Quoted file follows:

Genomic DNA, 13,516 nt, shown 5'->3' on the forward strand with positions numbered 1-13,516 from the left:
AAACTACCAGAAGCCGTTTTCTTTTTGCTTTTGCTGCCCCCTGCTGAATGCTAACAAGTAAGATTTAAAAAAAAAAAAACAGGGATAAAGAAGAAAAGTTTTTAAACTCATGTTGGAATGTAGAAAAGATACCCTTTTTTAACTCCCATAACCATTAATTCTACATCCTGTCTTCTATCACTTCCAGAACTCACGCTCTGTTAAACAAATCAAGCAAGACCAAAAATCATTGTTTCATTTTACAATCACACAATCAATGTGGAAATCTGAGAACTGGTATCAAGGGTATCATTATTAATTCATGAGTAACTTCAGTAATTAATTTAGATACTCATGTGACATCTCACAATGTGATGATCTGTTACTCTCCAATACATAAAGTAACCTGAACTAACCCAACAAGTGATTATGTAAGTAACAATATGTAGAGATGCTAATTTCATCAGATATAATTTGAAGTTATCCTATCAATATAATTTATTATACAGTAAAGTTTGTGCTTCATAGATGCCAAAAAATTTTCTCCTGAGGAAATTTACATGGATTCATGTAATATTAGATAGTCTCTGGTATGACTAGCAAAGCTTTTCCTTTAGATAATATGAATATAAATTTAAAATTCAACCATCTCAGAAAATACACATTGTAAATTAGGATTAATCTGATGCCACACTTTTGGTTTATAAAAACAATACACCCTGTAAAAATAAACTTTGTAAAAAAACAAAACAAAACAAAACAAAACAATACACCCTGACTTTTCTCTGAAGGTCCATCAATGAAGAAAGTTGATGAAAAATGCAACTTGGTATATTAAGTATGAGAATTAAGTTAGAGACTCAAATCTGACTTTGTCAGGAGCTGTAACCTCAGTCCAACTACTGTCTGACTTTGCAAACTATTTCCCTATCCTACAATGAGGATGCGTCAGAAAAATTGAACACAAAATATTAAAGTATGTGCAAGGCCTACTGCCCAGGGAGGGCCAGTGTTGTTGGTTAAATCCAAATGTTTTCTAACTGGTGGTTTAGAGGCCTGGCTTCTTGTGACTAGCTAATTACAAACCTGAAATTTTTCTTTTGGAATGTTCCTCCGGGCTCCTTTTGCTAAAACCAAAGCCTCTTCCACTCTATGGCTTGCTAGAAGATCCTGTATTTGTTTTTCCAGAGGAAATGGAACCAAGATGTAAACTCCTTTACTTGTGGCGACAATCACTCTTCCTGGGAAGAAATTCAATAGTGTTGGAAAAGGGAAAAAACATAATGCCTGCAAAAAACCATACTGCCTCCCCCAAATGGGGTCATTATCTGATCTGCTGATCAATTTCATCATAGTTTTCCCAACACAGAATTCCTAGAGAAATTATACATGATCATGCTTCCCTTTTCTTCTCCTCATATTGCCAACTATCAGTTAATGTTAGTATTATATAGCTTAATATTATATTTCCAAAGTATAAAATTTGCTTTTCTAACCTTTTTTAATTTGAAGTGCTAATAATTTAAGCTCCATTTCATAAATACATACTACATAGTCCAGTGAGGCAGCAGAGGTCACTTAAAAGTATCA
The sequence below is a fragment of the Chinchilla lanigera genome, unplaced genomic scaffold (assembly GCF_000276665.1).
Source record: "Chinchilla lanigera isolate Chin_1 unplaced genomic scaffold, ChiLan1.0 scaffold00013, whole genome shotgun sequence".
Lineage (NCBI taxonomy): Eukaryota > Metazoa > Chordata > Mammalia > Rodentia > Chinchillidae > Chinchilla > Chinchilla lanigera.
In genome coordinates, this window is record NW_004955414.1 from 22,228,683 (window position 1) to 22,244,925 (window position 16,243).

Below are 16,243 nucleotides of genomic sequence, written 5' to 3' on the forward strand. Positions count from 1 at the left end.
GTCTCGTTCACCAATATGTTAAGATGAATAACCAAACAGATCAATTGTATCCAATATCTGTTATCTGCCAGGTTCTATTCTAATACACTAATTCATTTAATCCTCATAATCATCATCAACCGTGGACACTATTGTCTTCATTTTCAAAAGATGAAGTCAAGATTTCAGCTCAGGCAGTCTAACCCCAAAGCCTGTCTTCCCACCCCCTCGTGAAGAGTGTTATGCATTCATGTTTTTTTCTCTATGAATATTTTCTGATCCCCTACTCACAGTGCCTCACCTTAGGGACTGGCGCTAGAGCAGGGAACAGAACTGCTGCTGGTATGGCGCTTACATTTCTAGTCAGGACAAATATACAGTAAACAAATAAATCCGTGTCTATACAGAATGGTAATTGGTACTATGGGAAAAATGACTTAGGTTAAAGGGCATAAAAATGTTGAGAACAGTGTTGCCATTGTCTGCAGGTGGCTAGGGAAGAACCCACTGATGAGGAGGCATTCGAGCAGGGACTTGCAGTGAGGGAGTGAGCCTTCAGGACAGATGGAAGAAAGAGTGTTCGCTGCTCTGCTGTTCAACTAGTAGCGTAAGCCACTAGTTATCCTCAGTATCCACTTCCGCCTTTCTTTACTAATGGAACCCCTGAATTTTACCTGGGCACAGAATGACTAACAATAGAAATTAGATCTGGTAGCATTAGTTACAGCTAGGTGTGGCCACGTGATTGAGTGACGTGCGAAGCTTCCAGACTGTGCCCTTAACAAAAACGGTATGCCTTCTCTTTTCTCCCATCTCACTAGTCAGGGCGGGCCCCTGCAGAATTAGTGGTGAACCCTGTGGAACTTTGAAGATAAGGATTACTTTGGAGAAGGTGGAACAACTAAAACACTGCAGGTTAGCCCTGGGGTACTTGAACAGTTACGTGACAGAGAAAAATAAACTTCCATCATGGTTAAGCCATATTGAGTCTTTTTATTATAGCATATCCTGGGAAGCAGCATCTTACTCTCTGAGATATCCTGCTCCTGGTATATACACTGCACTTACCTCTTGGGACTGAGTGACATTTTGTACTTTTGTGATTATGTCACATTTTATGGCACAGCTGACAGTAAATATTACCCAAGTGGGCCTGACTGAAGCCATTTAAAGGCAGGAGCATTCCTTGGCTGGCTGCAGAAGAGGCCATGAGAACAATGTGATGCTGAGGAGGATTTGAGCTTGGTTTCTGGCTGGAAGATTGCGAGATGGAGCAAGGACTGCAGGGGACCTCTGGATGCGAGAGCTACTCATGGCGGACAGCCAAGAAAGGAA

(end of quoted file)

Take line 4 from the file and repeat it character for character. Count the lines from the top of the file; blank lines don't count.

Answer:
Source record: "Chinchilla lanigera isolate Chin_1 unplaced genomic scaffold, ChiLan1.0 scaffold00013, whole genome shotgun sequence".